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  • Writer's pictureDwight Smith

The American Empire Has Died

The study of the lifespan of nations which rise to the status of “empire,” is revealing. For one, “It reveals many successive empires covering some 3,000 years, as having followed similar stages of development and decline, and as having, to a surprising degree, ‘lived’ lives of very similar length. The life-expectation of a great nation, it appears, commences with a violent, and usually unforeseen, outburst of energy, and ends in a lowering of moral standards, cynicism, pessimism and frivolity.” (THE FATE OF EMPIRES and SEARCH FOR SURVIVAL Sir John Glubb) The average time such a process takes on average is 250 years. Nations have proven unable to sustain the energy it took to build such a nation of broad and expansive wealth and political control. That political control does not have to be military, but it does have to have enough “power” to exert its desires upon nations far and wide. Empires of former generations used military might to subdue surrounding nations. Witness the Assyrians, Romans, etc who conquered and subdued nations “nearer” to them. Modern history demonstrates an economic conquering of nations. And those “conquered” nations are more likely to be further afield. Indeed, the extension of such empires might encompass a much greater geography of the world. This “control” would be connected to economic advantage that could be maintained without the same kind of military presence that was required of the historic empires. What concerns me most, is not how such empires came to be, but why they died? Not only is the 3,000 year study of the timeline of rise and fall similar, 250 years on average, the phases of development are similar and in fact hold the key to understanding why they die.

THE FATE OF EMPIRES and SEARCH FOR SURVIVAL Sir John Glubb Article summary (a) We do not learn from history because our studies are brief and prejudiced. (b) In a surprising manner, 250 years emerges as the average length of national greatness. (c) This average has not varied for 3,000 years. Does it represent ten generations? (d) The stages of the rise and fall of great nations seem to be: The Age of Pioneers (outburst) The Age of Conquests The Age of Commerce The Age of Affluence The Age of Intellect The Age of Decadence. (e) Decadence is marked by: Defensiveness Pessimism. Materialism Frivolity An influx of foreigners The Welfare State A weakening of religion. (f) Decadence is due to: Too long a period of wealth and power Selfishness Love of money The loss of a sense of duty. (g) The life histories of great states are amazingly similar, and are due to internal factors.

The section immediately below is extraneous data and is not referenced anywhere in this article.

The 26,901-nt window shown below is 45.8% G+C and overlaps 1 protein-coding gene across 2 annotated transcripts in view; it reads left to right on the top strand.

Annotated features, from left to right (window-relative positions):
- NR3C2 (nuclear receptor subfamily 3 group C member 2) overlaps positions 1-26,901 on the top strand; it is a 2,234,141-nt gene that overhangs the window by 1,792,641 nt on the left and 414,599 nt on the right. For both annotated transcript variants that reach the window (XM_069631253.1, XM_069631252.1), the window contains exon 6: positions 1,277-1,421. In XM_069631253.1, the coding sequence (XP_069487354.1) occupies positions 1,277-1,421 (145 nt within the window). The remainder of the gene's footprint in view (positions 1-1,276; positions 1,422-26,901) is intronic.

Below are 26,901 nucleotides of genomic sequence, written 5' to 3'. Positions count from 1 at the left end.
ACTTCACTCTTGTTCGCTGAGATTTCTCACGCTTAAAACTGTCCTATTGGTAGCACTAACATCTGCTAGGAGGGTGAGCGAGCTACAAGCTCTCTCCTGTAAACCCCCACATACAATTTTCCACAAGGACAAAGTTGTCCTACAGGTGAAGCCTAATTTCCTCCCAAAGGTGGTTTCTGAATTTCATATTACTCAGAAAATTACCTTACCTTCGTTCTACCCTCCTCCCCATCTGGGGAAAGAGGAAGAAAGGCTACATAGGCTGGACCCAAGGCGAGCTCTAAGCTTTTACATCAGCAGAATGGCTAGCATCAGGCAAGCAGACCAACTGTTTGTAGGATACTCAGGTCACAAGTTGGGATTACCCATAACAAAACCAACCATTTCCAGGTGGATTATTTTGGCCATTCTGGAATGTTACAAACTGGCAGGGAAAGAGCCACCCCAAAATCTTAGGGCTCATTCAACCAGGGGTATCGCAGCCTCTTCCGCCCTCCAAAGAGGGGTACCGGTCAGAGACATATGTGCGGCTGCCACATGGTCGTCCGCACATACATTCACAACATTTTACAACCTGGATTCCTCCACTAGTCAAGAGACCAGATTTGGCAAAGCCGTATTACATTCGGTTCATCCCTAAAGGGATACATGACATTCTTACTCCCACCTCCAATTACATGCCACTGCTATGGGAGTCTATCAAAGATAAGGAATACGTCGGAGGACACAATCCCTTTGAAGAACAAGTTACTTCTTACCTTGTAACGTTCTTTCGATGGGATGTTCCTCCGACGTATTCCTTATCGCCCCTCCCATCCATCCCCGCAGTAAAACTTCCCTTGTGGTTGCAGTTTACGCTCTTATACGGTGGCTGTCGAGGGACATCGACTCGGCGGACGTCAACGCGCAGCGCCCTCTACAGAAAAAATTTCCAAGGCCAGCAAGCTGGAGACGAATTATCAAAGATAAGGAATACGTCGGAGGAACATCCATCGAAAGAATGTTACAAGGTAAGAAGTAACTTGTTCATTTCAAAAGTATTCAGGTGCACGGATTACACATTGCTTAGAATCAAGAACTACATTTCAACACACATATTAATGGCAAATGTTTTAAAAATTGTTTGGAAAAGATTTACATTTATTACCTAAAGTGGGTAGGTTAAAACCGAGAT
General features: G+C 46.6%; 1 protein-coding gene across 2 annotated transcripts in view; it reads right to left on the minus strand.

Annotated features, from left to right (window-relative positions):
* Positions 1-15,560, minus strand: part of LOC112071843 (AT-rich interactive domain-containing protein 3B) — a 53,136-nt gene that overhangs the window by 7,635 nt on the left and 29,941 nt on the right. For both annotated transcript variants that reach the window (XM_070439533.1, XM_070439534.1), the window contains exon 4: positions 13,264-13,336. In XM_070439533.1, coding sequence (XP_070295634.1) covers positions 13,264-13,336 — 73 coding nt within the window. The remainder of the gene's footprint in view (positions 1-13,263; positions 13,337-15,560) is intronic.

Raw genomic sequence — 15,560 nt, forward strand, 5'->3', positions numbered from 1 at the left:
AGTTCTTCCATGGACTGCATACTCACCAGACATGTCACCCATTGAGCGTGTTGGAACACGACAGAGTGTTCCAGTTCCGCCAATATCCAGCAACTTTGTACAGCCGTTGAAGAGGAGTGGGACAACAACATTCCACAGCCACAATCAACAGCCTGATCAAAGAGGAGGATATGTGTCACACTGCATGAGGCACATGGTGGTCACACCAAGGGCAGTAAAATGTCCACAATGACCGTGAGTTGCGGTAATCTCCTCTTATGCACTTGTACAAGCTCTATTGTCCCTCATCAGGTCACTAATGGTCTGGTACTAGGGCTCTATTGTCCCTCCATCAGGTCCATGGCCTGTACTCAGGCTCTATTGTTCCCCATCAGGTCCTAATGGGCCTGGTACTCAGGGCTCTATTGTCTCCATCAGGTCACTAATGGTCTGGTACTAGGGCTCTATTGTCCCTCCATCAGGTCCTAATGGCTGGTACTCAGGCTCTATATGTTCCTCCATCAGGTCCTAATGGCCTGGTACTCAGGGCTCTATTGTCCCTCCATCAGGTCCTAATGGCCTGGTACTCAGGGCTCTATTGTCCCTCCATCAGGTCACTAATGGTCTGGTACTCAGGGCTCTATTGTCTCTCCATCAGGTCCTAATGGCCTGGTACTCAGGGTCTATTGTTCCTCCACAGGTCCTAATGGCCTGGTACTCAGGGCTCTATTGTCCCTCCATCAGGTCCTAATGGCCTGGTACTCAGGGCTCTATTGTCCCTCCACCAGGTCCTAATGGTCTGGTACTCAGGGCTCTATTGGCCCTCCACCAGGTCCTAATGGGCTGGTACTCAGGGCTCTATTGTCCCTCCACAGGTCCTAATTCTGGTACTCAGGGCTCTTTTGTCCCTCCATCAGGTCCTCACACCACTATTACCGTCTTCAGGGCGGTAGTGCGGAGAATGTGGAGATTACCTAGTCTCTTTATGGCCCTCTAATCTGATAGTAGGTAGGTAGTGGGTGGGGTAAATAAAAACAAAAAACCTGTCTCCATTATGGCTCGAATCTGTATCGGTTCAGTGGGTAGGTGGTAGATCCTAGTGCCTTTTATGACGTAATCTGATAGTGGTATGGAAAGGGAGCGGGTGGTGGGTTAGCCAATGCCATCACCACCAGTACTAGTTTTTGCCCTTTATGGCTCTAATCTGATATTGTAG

“Yet the subsequent life history of the United States has followed the standard pattern which we shall attempt to trace—the periods of the pioneers, of commerce, of affluence, of intellectualism and of decadence.” Of the factors that Glubb lists and develops further in his article, two stand out for me. All of the factors or phases are easy to detail in the American “empire.” But two stand out as most germane to me because they are so obvious to our present moment in history. First, “Men are interminably different, and intellectual arguments rarely lead to agreement. Thus public affairs drift from bad to worse, amid an unceasing cacophony of argument. But this constant dedication to discussion seems to destroy the power of action.” We are at a moment in our political history when the word “malice” seems to aptly describe the environment. I am embarrassed at the things that our political leaders say to and about each other, in public. Hateful words, like ones little children might speak to each other in retaliation, are now common place. It seems to me that Glubb describes our final stage of empire life well. What will be resolved that reflects healthy nation building, nothing! Second, “It is of interest to note that decadence is the disintegration of a system, not of its individual members. The habits of the members of the community have been corrupted by the enjoyment of too much money and too much power for too long a period. The result has been, in the framework of their national life, to make them selfish and idle. A community of selfish and idle people declines, internal quarrels develop in the division of its dwindling wealth, and pessimism follows, which some of them endeavour to drown in sensuality or frivolity.” “Decadence is a moral and spiritual disease, resulting from too long a period of wealth and power, producing cynicism, decline of religion, pessimism and frivolity.” All of this brings me to my point. We are an empire that has imploded. The phases of the empires of the last 3,000 years can be traced and seen in our 250 years. People assume that America will last forever as a world power, but that is not what history teaches us. Even now, the final stages of our world power status are in question. The primary question is, what will America look like after? My thoughts are that we will look more like England, after their empire collapsed. Monetary wealth by many will not disappear. Education will not disappear. And, maybe most importantly, military might, seen most clearly in the final solution, nuclear power, will not be lost. But, other nations are in their initial stages of empire building. A look at China clearly reveals that they look like both England and America in their respective “industrial revolution” phases, and as Glubb describes the early phases. At one end of the spectrum, one nation has lots of people power, willing to sacrifice to get ahead, dedicated to education for its children. At the that other end of the spectrum another nation which has become lazy, indulgent, offering too many people money to not work, and, is seeing its education scores plummet in comparison to other nations. “It is, therefore, interesting to note that the life-expectation of a great nation does not appear to be in any way affected by the nature of its institutions. Past empires show almost every possible variation of political system, but all go through the same procedure from the Age of Pioneers through Conquest, Commerce, Affluence to decline and collapse.” Does America deserve judgment. The empire is dead. But, is it the stroke of history, or, is it the hand of God? I see both. It is the hand of God using the stroke of history to bring our day as a world power to an end. Two reasons stand out to me. One, there is something very similar to God’s judgement on the Tower of Babel and the limitations He places on empires. As one reads the process described by Glubb, two intertwined reactions arise at the same moment. God says, I will not allow you to assume my throne. No human power will be allowed to assume itself god of this world. Man will not be god. Equally, Glubb’s list of phases, looks just like a listing of all of the evils of mankind unbounded. If God does not act, what does unbounded evil look like? Unbounded evil results in a humanity so corrupted that the image of God is barely visible. And, in our case, who can argue that we don’t deserve the judgement of God? The moral outrage of abortion is championed by few and nearly forgotten by the church The integrity of ones word is no longer a badge of honor, even in the church The ease that has resulted from power and money is a cancer eating at our souls The judgement of God on both society and Church is both deserved and expected LORD, God of vengeance, O God of vengeance, shine forth! Rise up, O judge of the earth; repay to the proud what they deserve! O LORD, how long shall the wicked, how long shall the wicked exult? They pour out their arrogant words; all the evildoers boast. They crush your people, O LORD, and afflict your heritage. They kill the widow and the sojourner, and murder the fatherless; and they say, “The LORD does not see; the God of Jacob does not perceive.” Understand, O dullest of the people! Fools, when will you be wise? He who planted the ear, does he not hear? He who formed the eye, does he not see? He who disciplines the nations, does he not rebuke? He who teaches man knowledge— the LORD—knows the thoughts of man, that they are but a breath. Blessed is the man whom you discipline, O LORD, and whom you teach out of your law, to give him rest from days of trouble, until a pit is dug for the wicked. For the LORD will not forsake his people; he will not abandon his heritage; for justice will return to the righteous, and all the upright in heart will follow it. Who rises up for me against the wicked? Who stands up for me against evildoers? If the LORD had not been my help, my soul would soon have lived in the land of silence. When I thought, “My foot slips,” your steadfast love, O LORD, held me up. When the cares of my heart are many, your consolations cheer my soul. Can wicked rulers be allied with you, those who frame injustice by statute? They band together against the life of the righteous and condemn the innocent to death. But the LORD has become my stronghold, and my God the rock of my refuge. He will bring back on them their iniquity and wipe them out for their wickedness; the LORD our God will wipe them out Psalm 94